Lean on me! #wiseupwednesdays

Supporting Volunteers

Organisations should take a personal interest in their volunteers.  If they phone in to apologise for absence due to illness, bereavement etc, ask them how they are.  Building links can help prevent crises from developing.  Volunteer Co-ordinators need to have clear systems stating when they are available to offer support, however, there are other practical methods Volunteer Co-ordinators can take to support their volunteers:

  • new volunteers can be buddied with established volunteers
  • regular volunteer meetings can be held, with or without staff being present, they could perhaps start their own support group
  • regular social events, allowing volunteers to get together either on their own or with staff, trustees etc
  • newsletters can be produced as a support method to highlight good practice and inform volunteers what’s new

Remember!

If the Volunteer Co-ordinator/Manager is to be absent for a period of time, always ensure another person is designated to support volunteers as required.

Supervision

The Volunteer Co-ordinator or member of staff responsible will, normally carry out supervision of volunteers.

Levels of supervision required may vary and will depend upon:

  • how often you see the volunteer personally
  • how often you are in contact with them personally
  • how long they have been with you (you may see new volunteers frequently or have a probationary period when you see them at defined stages)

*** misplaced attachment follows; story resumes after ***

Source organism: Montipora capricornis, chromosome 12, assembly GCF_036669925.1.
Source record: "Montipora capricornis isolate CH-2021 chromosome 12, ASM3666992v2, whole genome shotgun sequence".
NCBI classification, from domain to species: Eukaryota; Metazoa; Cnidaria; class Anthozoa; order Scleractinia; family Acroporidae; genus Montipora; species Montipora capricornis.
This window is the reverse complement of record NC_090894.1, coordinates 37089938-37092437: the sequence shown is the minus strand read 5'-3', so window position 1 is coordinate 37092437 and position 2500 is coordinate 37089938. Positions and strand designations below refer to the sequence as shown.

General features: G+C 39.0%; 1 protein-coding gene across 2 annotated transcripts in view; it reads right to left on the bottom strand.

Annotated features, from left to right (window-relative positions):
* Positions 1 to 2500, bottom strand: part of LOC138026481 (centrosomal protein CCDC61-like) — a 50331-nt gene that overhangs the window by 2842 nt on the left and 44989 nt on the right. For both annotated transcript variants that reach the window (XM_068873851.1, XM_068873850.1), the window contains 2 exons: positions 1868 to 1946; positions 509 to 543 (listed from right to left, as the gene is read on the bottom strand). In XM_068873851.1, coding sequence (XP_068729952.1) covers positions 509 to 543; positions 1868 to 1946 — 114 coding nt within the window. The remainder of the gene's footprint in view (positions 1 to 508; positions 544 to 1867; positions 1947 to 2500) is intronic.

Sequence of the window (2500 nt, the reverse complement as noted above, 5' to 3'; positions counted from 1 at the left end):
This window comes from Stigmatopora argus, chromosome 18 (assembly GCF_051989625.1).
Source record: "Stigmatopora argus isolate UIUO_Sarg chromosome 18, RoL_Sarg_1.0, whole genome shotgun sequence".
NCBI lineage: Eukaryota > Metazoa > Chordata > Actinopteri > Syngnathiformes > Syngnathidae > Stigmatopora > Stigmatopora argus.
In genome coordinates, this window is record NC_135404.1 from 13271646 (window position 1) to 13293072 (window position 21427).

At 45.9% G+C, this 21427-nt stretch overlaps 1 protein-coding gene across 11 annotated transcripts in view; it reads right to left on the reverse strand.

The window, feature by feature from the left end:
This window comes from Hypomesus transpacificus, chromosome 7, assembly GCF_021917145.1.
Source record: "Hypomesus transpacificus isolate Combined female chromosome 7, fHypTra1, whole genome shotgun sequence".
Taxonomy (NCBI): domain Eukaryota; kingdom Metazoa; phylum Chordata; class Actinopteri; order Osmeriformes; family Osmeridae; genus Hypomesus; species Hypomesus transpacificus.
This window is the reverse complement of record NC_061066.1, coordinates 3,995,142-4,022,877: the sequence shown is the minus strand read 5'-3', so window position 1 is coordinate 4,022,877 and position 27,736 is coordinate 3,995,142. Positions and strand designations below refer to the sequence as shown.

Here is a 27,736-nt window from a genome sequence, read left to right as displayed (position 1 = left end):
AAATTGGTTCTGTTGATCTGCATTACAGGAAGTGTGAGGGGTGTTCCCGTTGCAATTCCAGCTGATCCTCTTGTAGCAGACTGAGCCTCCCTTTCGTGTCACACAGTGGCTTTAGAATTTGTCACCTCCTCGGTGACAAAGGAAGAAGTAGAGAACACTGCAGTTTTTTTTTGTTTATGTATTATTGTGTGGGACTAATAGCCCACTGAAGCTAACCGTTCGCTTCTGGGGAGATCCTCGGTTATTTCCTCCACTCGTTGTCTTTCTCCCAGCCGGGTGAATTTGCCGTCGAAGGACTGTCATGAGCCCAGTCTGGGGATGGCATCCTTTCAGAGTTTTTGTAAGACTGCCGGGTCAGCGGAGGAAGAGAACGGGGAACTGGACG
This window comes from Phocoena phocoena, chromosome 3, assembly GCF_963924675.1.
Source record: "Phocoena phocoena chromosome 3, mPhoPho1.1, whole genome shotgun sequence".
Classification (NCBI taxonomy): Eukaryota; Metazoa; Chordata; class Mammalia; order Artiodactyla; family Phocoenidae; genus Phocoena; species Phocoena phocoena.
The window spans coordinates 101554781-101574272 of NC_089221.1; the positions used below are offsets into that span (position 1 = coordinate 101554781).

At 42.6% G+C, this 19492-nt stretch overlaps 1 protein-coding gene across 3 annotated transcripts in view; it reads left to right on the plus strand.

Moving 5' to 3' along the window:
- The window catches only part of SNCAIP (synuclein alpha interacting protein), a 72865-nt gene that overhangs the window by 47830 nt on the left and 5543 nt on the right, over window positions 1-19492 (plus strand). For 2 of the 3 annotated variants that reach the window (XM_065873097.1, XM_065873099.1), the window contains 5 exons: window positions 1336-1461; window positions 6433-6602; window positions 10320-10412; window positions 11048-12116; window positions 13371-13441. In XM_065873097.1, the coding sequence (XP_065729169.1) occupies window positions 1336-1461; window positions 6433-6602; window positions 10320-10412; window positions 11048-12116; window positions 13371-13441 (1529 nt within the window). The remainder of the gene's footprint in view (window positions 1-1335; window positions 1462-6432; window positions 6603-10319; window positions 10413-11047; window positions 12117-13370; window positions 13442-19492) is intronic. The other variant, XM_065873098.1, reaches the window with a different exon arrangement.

• what type of work they do and where their voluntary work is carried out
  • whether the volunteer already has extra support needs

Personal Contact

A designated member of staff should supervise volunteers but all members of staff/volunteers should offer support when the need arises.  It is vital to make all staff aware of the role volunteers play – volunteers are not a threat, their support is vital to an organisation and they should be treated and supported accordingly.

Issues to Consider

Always put the volunteer at their ease and select the venue carefully:

  • Ensure that you will have privacy and not be interrupted
  • Does the volunteer have issues they wish to raise?
  • How are relations with staff, other volunteers, service users, Management Committees?
  • Are the communications systems within the organisation adequate?
  • Are there practical problems emerging in relation to expenses, health & safety, basic equipment needs etc?
  • Are there any policy issues over which the volunteer or supervisor has concerns e.g. equal opportunities, introduction of new legislation?
  • Would the volunteer benefit from training to develop, refresh or enrich their contribution?
  • Are there comments on the way the agency operates?
  • Does the volunteer have any personal matters they wish to raise?

Remember!

Organisations with specialist roles may employ external supervisors for staff and volunteers for example, if volunteers are dealing with extremely sensitive issues, it may be good to obtain the assistance of trained counsellors to further support them.

The diversity of people wishing to volunteer is extremely beneficial to organisations, as they will ultimately always bring a multitude of skills together with new and refreshing ideas.  However, when in support of volunteers do not forget their diversity – support each volunteer (practically/emotionally) according to their needs and/or requirements.

For more info on managing volunteers, please look at: guidelines-on-managing-volunteers

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